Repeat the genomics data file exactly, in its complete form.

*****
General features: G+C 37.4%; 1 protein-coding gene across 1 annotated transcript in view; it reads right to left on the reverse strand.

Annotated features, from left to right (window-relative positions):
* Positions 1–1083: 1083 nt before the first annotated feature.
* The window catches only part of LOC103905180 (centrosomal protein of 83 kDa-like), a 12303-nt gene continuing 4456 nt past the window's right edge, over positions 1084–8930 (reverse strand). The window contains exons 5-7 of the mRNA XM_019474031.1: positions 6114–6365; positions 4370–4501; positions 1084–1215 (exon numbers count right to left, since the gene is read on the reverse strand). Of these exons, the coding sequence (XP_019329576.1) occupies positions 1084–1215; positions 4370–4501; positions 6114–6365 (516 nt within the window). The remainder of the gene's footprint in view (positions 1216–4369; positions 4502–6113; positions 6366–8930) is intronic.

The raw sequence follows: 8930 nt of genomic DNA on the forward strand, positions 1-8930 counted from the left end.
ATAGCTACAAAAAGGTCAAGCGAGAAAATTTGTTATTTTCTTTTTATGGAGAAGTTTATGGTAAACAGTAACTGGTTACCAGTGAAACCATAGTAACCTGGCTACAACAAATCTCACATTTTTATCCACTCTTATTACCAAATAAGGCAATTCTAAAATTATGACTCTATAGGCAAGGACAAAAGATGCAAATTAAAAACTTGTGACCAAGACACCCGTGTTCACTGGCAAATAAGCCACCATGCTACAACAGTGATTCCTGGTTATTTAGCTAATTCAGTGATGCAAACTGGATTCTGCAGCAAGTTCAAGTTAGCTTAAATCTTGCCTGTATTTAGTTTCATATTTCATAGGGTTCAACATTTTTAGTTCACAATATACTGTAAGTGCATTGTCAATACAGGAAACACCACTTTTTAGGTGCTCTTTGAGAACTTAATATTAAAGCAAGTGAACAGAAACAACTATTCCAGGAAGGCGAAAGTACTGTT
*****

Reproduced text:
General features: G+C 37.4%; 1 protein-coding gene across 1 annotated transcript in view; it reads right to left on the reverse strand.

Annotated features, from left to right (window-relative positions):
* Positions 1–1083: 1083 nt before the first annotated feature.
* The window catches only part of LOC103905180 (centrosomal protein of 83 kDa-like), a 12303-nt gene continuing 4456 nt past the window's right edge, over positions 1084–8930 (reverse strand). The window contains exons 5-7 of the mRNA XM_019474031.1: positions 6114–6365; positions 4370–4501; positions 1084–1215 (exon numbers count right to left, since the gene is read on the reverse strand). Of these exons, the coding sequence (XP_019329576.1) occupies positions 1084–1215; positions 4370–4501; positions 6114–6365 (516 nt within the window). The remainder of the gene's footprint in view (positions 1216–4369; positions 4502–6113; positions 6366–8930) is intronic.

The raw sequence follows: 8930 nt of genomic DNA on the forward strand, positions 1-8930 counted from the left end.
ATAGCTACAAAAAGGTCAAGCGAGAAAATTTGTTATTTTCTTTTTATGGAGAAGTTTATGGTAAACAGTAACTGGTTACCAGTGAAACCATAGTAACCTGGCTACAACAAATCTCACATTTTTATCCACTCTTATTACCAAATAAGGCAATTCTAAAATTATGACTCTATAGGCAAGGACAAAAGATGCAAATTAAAAACTTGTGACCAAGACACCCGTGTTCACTGGCAAATAAGCCACCATGCTACAACAGTGATTCCTGGTTATTTAGCTAATTCAGTGATGCAAACTGGATTCTGCAGCAAGTTCAAGTTAGCTTAAATCTTGCCTGTATTTAGTTTCATATTTCATAGGGTTCAACATTTTTAGTTCACAATATACTGTAAGTGCATTGTCAATACAGGAAACACCACTTTTTAGGTGCTCTTTGAGAACTTAATATTAAAGCAAGTGAACAGAAACAACTATTCCAGGAAGGCGAAAGTACTGTT